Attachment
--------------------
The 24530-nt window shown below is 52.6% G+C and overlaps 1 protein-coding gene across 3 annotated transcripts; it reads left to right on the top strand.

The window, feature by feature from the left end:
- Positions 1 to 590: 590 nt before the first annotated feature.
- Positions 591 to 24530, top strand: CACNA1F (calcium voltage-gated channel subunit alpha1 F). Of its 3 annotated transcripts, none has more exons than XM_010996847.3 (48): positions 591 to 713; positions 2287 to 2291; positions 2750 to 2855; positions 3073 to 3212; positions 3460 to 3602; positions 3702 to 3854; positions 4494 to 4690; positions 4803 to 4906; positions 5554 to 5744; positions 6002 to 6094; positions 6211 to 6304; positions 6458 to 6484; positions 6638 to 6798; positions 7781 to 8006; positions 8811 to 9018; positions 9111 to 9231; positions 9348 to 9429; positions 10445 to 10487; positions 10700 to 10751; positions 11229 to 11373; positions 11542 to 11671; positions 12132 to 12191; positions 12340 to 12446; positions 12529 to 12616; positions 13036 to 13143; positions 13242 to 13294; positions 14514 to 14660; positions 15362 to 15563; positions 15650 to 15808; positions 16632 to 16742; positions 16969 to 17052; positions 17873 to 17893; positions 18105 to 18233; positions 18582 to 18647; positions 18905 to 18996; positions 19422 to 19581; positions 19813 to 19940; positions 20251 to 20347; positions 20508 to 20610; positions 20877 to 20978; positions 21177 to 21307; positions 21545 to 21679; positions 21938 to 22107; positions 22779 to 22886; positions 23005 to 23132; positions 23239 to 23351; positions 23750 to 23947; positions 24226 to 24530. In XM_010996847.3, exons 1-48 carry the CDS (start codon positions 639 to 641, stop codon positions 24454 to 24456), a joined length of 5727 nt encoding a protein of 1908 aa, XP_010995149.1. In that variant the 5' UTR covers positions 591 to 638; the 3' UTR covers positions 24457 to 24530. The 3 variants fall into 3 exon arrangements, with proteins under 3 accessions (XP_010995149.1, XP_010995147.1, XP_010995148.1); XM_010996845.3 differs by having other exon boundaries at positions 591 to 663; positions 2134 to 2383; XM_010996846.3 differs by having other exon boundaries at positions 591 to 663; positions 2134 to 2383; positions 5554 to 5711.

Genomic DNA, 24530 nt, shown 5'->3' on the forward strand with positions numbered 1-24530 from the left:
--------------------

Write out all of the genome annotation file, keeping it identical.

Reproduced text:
The 24530-nt window shown below is 52.6% G+C and overlaps 1 protein-coding gene across 3 annotated transcripts; it reads left to right on the top strand.

The window, feature by feature from the left end:
- Positions 1 to 590: 590 nt before the first annotated feature.
- Positions 591 to 24530, top strand: CACNA1F (calcium voltage-gated channel subunit alpha1 F). Of its 3 annotated transcripts, none has more exons than XM_010996847.3 (48): positions 591 to 713; positions 2287 to 2291; positions 2750 to 2855; positions 3073 to 3212; positions 3460 to 3602; positions 3702 to 3854; positions 4494 to 4690; positions 4803 to 4906; positions 5554 to 5744; positions 6002 to 6094; positions 6211 to 6304; positions 6458 to 6484; positions 6638 to 6798; positions 7781 to 8006; positions 8811 to 9018; positions 9111 to 9231; positions 9348 to 9429; positions 10445 to 10487; positions 10700 to 10751; positions 11229 to 11373; positions 11542 to 11671; positions 12132 to 12191; positions 12340 to 12446; positions 12529 to 12616; positions 13036 to 13143; positions 13242 to 13294; positions 14514 to 14660; positions 15362 to 15563; positions 15650 to 15808; positions 16632 to 16742; positions 16969 to 17052; positions 17873 to 17893; positions 18105 to 18233; positions 18582 to 18647; positions 18905 to 18996; positions 19422 to 19581; positions 19813 to 19940; positions 20251 to 20347; positions 20508 to 20610; positions 20877 to 20978; positions 21177 to 21307; positions 21545 to 21679; positions 21938 to 22107; positions 22779 to 22886; positions 23005 to 23132; positions 23239 to 23351; positions 23750 to 23947; positions 24226 to 24530. In XM_010996847.3, exons 1-48 carry the CDS (start codon positions 639 to 641, stop codon positions 24454 to 24456), a joined length of 5727 nt encoding a protein of 1908 aa, XP_010995149.1. In that variant the 5' UTR covers positions 591 to 638; the 3' UTR covers positions 24457 to 24530. The 3 variants fall into 3 exon arrangements, with proteins under 3 accessions (XP_010995149.1, XP_010995147.1, XP_010995148.1); XM_010996845.3 differs by having other exon boundaries at positions 591 to 663; positions 2134 to 2383; XM_010996846.3 differs by having other exon boundaries at positions 591 to 663; positions 2134 to 2383; positions 5554 to 5711.

Genomic DNA, 24530 nt, shown 5'->3' on the forward strand with positions numbered 1-24530 from the left: